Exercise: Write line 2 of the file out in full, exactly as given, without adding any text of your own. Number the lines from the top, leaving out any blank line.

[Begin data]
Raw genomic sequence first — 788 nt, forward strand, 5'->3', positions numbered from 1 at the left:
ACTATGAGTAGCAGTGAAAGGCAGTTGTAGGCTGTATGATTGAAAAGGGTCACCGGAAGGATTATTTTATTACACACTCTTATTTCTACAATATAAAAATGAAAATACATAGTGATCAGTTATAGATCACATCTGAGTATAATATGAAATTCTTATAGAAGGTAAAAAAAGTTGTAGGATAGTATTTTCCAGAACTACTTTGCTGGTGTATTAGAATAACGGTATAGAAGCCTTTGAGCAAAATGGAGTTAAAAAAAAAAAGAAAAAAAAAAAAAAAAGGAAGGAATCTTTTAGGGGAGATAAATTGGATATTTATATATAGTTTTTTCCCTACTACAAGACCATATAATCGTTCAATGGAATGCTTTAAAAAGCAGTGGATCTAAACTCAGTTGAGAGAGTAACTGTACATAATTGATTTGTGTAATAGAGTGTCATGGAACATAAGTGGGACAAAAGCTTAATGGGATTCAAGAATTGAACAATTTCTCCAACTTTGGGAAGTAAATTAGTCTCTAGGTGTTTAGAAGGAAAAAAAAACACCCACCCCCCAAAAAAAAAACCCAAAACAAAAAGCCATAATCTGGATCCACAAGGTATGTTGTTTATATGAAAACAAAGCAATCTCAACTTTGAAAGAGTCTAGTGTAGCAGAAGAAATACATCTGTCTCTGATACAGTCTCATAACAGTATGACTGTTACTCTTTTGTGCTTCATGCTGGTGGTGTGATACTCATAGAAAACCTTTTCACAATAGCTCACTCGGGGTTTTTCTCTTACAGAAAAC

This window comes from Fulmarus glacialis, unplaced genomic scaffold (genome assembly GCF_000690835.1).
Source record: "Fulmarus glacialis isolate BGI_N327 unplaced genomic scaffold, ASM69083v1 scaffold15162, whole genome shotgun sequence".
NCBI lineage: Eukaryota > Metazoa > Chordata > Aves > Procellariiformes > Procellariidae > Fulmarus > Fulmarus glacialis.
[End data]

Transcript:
ACTATGAGTAGCAGTGAAAGGCAGTTGTAGGCTGTATGATTGAAAAGGGTCACCGGAAGGATTATTTTATTACACACTCTTATTTCTACAATATAAAAATGAAAATACATAGTGATCAGTTATAGATCACATCTGAGTATAATATGAAATTCTTATAGAAGGTAAAAAAAGTTGTAGGATAGTATTTTCCAGAACTACTTTGCTGGTGTATTAGAATAACGGTATAGAAGCCTTTGAGCAAAATGGAGTTAAAAAAAAAAAGAAAAAAAAAAAAAAAAGGAAGGAATCTTTTAGGGGAGATAAATTGGATATTTATATATAGTTTTTTCCCTACTACAAGACCATATAATCGTTCAATGGAATGCTTTAAAAAGCAGTGGATCTAAACTCAGTTGAGAGAGTAACTGTACATAATTGATTTGTGTAATAGAGTGTCATGGAACATAAGTGGGACAAAAGCTTAATGGGATTCAAGAATTGAACAATTTCTCCAACTTTGGGAAGTAAATTAGTCTCTAGGTGTTTAGAAGGAAAAAAAAACACCCACCCCCCAAAAAAAAAACCCAAAACAAAAAGCCATAATCTGGATCCACAAGGTATGTTGTTTATATGAAAACAAAGCAATCTCAACTTTGAAAGAGTCTAGTGTAGCAGAAGAAATACATCTGTCTCTGATACAGTCTCATAACAGTATGACTGTTACTCTTTTGTGCTTCATGCTGGTGGTGTGATACTCATAGAAAACCTTTTCACAATAGCTCACTCGGGGTTTTTCTCTTACAGAAAAC